“When seasoned by the subtleties of accident, harmony, favor, wisdom, and inevitability, luck takes on the cast of serendipity. Serendipity happens when a well-trained mind looking for one things encounters something else: the unexpected.”
― quote from Hidden Figures: The American Dream and the Untold Story of the Black Women Mathematicians Who Helped Win the Space Race


“I changed what I could, and what I couldn't, I endured.”
― quote from Hidden Figures: The American Dream and the Untold Story of the Black Women Mathematicians Who Helped Win the Space Race


“She trained the girls in her Girl Scout troop to believe that they could be anything, and she went to lengths to prevent negative stereotypes of their race from shaping their internal views of themselves and other Negroes. It was difficult enough to rise above the silent reminders of Colored signs on the bathroom doors and cafeteria tables. But to be confronted with the prejudice so blatantly, there in that temple to intellectual excellence and rational thought, by something so mundane, so ridiculous, so universal as having to go to the bathroom...In the moment when the white women laughed at her, Mary had been demoted from professional mathematician to a second-class human being, reminded that she was a black girl whose piss wasn't good enough for the white pot.”
― quote from Hidden Figures: The American Dream and the Untold Story of the Black Women Mathematicians Who Helped Win the Space Race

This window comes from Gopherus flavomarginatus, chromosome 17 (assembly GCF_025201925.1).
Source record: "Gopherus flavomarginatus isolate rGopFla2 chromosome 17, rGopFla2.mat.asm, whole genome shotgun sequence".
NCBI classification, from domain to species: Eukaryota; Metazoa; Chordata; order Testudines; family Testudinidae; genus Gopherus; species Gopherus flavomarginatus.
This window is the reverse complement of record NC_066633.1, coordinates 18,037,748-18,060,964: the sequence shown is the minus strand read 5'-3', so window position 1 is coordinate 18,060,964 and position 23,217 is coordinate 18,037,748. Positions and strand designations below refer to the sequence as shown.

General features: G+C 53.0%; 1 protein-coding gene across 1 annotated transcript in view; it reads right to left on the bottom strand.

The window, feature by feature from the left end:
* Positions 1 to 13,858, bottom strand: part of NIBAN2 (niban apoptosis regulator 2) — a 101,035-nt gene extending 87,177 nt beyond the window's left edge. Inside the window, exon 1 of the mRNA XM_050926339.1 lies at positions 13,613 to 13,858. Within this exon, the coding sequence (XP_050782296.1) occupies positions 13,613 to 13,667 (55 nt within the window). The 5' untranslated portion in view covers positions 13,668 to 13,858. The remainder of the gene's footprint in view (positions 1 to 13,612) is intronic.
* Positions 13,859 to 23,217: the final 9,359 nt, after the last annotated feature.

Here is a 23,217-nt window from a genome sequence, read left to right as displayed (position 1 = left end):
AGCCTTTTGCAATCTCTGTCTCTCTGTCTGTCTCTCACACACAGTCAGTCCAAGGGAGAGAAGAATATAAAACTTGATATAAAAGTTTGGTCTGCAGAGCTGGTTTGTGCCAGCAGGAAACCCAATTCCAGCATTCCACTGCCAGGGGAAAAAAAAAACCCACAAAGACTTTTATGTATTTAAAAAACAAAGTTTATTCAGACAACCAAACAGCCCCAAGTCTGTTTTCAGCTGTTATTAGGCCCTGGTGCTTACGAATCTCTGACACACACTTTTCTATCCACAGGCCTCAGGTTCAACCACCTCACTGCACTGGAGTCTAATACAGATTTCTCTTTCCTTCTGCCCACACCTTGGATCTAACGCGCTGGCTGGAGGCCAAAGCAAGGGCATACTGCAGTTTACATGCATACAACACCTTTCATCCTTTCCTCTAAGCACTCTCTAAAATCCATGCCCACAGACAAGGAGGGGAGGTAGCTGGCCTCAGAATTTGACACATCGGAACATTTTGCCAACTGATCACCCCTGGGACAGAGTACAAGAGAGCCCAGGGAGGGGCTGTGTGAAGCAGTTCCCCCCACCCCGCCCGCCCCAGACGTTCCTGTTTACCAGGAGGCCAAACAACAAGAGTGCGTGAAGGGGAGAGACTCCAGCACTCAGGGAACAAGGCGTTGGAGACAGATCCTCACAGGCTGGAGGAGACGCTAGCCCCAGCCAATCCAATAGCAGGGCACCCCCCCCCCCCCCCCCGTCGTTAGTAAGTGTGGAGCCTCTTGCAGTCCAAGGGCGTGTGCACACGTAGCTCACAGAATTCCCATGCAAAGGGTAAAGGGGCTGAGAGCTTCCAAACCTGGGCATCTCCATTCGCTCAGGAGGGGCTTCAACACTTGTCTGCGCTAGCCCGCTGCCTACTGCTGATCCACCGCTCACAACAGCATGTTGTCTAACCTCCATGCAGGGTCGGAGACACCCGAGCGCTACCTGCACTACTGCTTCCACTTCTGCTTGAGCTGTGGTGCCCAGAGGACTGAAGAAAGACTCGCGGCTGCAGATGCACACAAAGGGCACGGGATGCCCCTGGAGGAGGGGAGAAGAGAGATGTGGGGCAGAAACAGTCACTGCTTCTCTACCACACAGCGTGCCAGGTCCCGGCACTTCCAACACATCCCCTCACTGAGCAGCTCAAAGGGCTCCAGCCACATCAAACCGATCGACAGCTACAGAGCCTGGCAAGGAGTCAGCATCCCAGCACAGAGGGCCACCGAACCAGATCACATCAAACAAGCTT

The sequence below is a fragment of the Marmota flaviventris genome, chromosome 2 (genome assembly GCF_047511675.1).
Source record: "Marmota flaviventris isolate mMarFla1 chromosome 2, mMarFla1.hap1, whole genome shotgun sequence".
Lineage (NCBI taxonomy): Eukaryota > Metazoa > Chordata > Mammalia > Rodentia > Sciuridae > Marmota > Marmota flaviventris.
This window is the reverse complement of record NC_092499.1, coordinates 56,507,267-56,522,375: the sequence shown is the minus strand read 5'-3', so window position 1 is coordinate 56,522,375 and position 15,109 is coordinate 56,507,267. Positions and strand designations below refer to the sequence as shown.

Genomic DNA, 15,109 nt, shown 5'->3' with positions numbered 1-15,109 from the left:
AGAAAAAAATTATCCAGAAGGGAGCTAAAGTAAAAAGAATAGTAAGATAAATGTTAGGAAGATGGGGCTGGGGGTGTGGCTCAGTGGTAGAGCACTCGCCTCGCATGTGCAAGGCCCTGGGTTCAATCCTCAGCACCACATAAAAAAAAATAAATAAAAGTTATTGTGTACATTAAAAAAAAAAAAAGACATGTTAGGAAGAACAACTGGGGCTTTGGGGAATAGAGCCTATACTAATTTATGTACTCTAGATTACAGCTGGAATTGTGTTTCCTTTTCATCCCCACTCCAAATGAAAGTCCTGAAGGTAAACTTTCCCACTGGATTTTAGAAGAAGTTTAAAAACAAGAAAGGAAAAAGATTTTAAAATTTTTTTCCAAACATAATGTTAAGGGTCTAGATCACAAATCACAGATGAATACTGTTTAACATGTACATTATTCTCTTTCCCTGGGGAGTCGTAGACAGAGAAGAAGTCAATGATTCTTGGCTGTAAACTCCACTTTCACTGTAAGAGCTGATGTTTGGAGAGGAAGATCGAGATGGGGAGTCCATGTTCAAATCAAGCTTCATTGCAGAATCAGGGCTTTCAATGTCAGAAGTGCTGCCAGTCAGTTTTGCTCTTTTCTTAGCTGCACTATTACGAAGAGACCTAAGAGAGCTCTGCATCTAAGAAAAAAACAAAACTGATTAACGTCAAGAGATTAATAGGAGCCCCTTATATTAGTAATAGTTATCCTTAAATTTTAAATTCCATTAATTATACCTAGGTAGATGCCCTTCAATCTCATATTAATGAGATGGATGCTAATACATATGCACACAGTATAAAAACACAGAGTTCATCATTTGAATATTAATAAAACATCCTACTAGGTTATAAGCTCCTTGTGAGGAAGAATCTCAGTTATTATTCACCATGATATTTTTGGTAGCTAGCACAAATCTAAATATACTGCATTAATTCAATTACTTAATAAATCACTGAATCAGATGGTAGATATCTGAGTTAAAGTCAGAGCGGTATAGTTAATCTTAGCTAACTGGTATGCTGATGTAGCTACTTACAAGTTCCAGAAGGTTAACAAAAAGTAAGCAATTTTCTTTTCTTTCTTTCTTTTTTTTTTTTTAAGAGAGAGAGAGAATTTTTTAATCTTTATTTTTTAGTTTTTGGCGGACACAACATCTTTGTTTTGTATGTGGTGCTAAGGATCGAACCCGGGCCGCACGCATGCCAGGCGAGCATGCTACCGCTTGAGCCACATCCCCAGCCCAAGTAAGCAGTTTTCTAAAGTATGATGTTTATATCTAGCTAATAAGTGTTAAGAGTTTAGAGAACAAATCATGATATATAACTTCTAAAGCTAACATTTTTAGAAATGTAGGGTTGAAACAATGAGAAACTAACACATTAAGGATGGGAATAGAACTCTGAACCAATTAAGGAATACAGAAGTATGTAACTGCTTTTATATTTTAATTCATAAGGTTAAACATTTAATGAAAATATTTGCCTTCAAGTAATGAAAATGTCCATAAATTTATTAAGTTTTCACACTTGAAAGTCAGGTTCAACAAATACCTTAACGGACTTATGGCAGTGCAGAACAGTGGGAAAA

“There was virtually no aspect of twentieth-century defense technology that had not been touched by the hands and minds of female mathematicians.”
― quote from Hidden Figures: The American Dream and the Untold Story of the Black Women Mathematicians Who Helped Win the Space Race


“We are never going to sing this again," she told them, trying to explain her reasoning to the surprised youngsters. The song reinforced all the crudest stereotypes of what a Negro could do or be. Sometimes, she knew, the most important battles for dignity, pride, and progress were fought with the simplest of actions.”
― quote from Hidden Figures: The American Dream and the Untold Story of the Black Women Mathematicians Who Helped Win the Space Race


“But before a computer became an inanimate object, and before Mission Control landed in Houston; before Sputnik changed the course of history, and before the NACA became NASA; before the Supreme Court case Brown v. Board of Education of Topeka established that separate was in fact not equal, and before the poetry of Martin Luther King Jr.’s “I Have a Dream” speech rang out over the steps of the Lincoln Memorial, Langley’s West Computers were helping America dominate aeronautics, space research, and computer technology, carving out a place for themselves as female mathematicians who were also black, black mathematicians who were also female.”